The reports are merely a snapshot of the beginning and another at the end of a session, and do not reflect all of the shifts made by the user's brain over the course of an entire session.  As a result of this fact, it is possible for the reports to be skewed by physical movement, and other factors.

Example:  If the doorbell rang and then the dog barked during the last two minutes of a session, the reports could potentially show someone's reaction to the stimuli more than it would or could show a user's real progress over the course of that particular session.

Because the reports are just snapshots in time, there may be other factors impacting them that are less than obvious.  Some of these factors include, but are not limited to:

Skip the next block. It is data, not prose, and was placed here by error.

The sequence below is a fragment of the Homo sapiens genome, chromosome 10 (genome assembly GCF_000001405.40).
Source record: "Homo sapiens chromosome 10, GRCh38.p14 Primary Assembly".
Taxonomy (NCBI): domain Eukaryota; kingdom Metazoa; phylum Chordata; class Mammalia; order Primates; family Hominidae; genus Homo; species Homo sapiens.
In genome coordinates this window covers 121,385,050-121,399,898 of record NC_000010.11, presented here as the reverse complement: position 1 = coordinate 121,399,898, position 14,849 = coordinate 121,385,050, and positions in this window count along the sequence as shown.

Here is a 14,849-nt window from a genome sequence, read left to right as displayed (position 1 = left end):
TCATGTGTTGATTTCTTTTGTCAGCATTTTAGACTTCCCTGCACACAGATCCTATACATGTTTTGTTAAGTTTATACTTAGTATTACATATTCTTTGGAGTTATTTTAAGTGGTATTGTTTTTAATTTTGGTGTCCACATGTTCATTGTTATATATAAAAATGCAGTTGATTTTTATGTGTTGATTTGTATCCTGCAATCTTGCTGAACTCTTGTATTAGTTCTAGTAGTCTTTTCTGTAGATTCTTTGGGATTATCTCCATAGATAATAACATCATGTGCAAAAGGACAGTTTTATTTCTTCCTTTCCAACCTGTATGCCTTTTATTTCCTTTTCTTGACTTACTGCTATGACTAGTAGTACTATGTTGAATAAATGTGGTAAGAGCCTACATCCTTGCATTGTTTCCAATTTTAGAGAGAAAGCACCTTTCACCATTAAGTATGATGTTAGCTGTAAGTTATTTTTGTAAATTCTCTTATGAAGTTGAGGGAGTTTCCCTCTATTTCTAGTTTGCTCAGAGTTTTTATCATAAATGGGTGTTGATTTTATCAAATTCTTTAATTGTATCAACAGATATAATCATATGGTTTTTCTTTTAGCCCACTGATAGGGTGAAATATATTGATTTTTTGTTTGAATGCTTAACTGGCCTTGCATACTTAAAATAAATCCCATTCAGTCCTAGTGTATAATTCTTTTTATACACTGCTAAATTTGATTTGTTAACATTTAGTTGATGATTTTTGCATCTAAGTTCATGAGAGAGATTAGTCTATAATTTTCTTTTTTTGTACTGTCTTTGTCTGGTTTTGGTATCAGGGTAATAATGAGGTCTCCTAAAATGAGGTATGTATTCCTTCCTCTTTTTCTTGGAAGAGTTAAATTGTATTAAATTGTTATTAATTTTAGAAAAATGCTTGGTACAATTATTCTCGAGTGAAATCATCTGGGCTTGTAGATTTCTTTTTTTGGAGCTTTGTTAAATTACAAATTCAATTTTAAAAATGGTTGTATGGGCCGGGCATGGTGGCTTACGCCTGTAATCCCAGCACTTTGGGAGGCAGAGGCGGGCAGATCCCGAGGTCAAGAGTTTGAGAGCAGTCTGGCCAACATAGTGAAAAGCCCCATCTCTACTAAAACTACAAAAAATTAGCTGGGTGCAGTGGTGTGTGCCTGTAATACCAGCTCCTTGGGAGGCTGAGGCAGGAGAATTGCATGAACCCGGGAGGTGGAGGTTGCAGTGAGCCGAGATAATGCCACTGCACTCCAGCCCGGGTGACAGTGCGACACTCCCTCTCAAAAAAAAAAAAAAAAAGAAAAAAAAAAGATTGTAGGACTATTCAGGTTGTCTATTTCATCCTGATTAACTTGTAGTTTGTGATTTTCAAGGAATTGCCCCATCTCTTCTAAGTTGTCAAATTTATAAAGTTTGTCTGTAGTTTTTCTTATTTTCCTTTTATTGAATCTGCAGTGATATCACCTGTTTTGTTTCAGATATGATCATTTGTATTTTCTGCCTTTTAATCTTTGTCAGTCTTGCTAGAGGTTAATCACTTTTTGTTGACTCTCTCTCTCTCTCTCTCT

• User's emotional state at session beginning vs. session end
  • User remembering a stressful/traumatic event
  • User's relative comfort or discomfort
  • The time of day, etc.

Due to the above, the primary metric for monitoring benefit should always be how the user is actually feeling, and whether or not things feel like they are improving and/or changing.